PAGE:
Memory is one of the beneficiaries under AAR Japan’s schooling support projectfunded by Globalgiving.
Memory was born in 1997 in Lusaka. She is currently staying with her 49-year-old mother Rhodah and 5 siblings. Her father left the family when Memory was born, because she was born through C-section and her father was not happy about the surgical procedure. He believed that medical doctors might have left instruments in his wife’s uterus.
Rhodahwas left to care for her 7 children.Memory was still a baby at the time. Life was difficult for Rhodah, because as a fulltime housewife, she had no education to get a good paying job.Rhodah started selling oranges and bananas to feed her family. Though she had little income, she even tried to send her children to school. Due to the lack of financial resources, however,none of them could continue. Memory was the most eager one of all to continue her education, and in 2005, Memory’s wish found the way.She was recruited onto the AAR Japan schooling support project. Since then, AAR has been assisting her with school fees and necessary items such as notebooks, pens, and school uniforms. She is currently in grade 10 at Flying Angels Secondary School and is a very active participant in school.
HER CURRENT LIVING CONDITIONS
Memory’s brother has recently passed away from tuberculosis which is one of the most common opportunistic infectious diseases caused by HIV. Now Rhodahis the only breadwinner of the family, and she pays rentfrom the little profitshe makes. As she sells perishable food items, her earning is unstable; which makes it difficult for her to earn enough money for rent and three meals for her children. Memory and her family survive on two meals a day or sometimes one meal a day. To make the matters worse, Rhodah was diagnosed with hypertension a few months ago. For survival, Memory had no other choice but to work. She started selling fruits with her mother on weekends and holidays. This extra work sometimes hindersMemory from concentrating on her education, although she is a very motivated pupil. We often visit her to support her, because we sincerely hope that she will continue her education and get out this negative cycle.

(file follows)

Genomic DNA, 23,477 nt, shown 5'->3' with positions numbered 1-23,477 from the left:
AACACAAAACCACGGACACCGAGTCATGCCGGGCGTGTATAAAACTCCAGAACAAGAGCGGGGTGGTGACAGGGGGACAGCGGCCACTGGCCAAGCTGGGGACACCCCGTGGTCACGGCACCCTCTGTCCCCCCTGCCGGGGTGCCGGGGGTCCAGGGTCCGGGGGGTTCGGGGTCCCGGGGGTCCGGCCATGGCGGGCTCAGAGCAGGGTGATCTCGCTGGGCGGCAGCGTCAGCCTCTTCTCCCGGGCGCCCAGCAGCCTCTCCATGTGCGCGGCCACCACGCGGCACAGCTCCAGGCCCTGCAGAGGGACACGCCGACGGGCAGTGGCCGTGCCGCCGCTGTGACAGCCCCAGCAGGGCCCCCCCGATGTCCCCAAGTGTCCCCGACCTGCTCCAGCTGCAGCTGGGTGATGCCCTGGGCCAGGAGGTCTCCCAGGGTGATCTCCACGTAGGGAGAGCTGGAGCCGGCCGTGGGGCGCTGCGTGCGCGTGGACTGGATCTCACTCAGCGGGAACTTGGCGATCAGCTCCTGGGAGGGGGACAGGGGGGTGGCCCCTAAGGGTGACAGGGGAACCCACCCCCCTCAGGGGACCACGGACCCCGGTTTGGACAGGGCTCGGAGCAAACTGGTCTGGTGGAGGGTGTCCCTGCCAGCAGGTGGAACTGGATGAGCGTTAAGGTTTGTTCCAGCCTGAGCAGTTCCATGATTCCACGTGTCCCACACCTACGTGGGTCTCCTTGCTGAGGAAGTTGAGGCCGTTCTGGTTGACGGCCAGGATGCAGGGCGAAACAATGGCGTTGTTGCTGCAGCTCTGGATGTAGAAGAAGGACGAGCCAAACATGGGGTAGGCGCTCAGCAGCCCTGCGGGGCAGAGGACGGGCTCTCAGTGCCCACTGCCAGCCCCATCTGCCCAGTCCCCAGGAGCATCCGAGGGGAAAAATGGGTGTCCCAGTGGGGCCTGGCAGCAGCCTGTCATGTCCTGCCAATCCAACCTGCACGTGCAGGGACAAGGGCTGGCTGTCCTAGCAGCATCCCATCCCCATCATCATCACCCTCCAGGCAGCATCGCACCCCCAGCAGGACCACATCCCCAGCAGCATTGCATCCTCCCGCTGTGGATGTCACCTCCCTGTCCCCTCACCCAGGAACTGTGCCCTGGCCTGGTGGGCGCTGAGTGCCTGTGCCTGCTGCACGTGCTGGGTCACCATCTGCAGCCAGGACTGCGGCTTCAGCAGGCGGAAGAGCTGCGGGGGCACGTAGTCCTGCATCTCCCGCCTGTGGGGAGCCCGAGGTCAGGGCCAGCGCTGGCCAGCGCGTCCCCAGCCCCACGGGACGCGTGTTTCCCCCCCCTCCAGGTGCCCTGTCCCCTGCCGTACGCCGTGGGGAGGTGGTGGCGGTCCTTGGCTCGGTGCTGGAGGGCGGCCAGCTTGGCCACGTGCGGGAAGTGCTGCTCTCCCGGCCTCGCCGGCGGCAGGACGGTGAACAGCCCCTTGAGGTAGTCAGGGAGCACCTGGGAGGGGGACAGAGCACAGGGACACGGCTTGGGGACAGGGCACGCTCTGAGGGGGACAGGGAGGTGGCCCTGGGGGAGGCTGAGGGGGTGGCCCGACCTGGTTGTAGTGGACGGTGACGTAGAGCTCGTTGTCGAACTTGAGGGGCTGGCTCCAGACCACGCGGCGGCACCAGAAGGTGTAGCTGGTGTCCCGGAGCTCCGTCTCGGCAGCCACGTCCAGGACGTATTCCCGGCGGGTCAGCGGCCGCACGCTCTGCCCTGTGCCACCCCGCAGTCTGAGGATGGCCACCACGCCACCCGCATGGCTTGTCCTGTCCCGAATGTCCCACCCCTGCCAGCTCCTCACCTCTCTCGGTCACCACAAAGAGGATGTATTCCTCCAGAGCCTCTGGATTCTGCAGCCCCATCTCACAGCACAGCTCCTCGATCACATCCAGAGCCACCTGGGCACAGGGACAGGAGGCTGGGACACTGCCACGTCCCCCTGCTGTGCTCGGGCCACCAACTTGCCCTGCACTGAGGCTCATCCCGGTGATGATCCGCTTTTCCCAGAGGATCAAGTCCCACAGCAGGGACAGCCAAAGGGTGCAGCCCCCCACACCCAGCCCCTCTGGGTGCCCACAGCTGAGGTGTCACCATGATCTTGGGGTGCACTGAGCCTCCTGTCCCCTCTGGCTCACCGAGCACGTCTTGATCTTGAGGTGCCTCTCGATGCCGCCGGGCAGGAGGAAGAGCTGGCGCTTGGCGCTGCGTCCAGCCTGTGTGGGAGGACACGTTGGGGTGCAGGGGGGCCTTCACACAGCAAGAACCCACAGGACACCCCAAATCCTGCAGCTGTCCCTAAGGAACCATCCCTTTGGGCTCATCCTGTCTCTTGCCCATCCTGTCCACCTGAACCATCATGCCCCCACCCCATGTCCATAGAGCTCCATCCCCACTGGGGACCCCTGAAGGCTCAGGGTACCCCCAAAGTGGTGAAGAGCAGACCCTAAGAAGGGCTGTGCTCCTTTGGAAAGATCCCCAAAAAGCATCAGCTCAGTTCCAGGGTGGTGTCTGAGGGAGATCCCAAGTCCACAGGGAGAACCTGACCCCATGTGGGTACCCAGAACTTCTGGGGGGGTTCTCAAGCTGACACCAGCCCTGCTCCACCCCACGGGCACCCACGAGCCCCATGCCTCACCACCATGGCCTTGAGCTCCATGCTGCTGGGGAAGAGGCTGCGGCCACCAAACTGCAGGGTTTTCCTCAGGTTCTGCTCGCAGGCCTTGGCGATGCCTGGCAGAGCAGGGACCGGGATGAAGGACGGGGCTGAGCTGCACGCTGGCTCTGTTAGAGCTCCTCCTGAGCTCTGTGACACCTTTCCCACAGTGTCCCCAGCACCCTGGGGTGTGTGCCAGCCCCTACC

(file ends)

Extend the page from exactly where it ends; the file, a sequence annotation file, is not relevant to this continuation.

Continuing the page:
Memory hopes to complete her secondary school and go to college to be a medical doctor. She says, she wishes to contribute to the development of Zambia in the future. We strongly believe that education is the key to tackle the negative socio-economic impact of HIV/AIDS and plan to continue our support to children like Memory.
In Zambia, estimated 800,000 children are said to have lost their parents due to HIV/AIDS. Most of these children stay with their grandparents, their relatives, or their family’s close friends. Many of these host families are not wealthy, unable to send those HIV/AIDS orphans to school. Among those children, some are going through even harder times, suffering from the disease themselves.
AAR Japan started educational support to Awal, one of the HIV/AIDS orphans, in 2008. The little boy with innocent smiles grew up to become a 17-year-old man in 10th grade. He lost his mother at age six, his father at age seven and now lives with his aunt. His aunt and her family of seven are never rich, living on only 300 kwacha, which is equivalent to approximately 50 US dollars, a month. Awal’s aunt is struggling with health problems these days.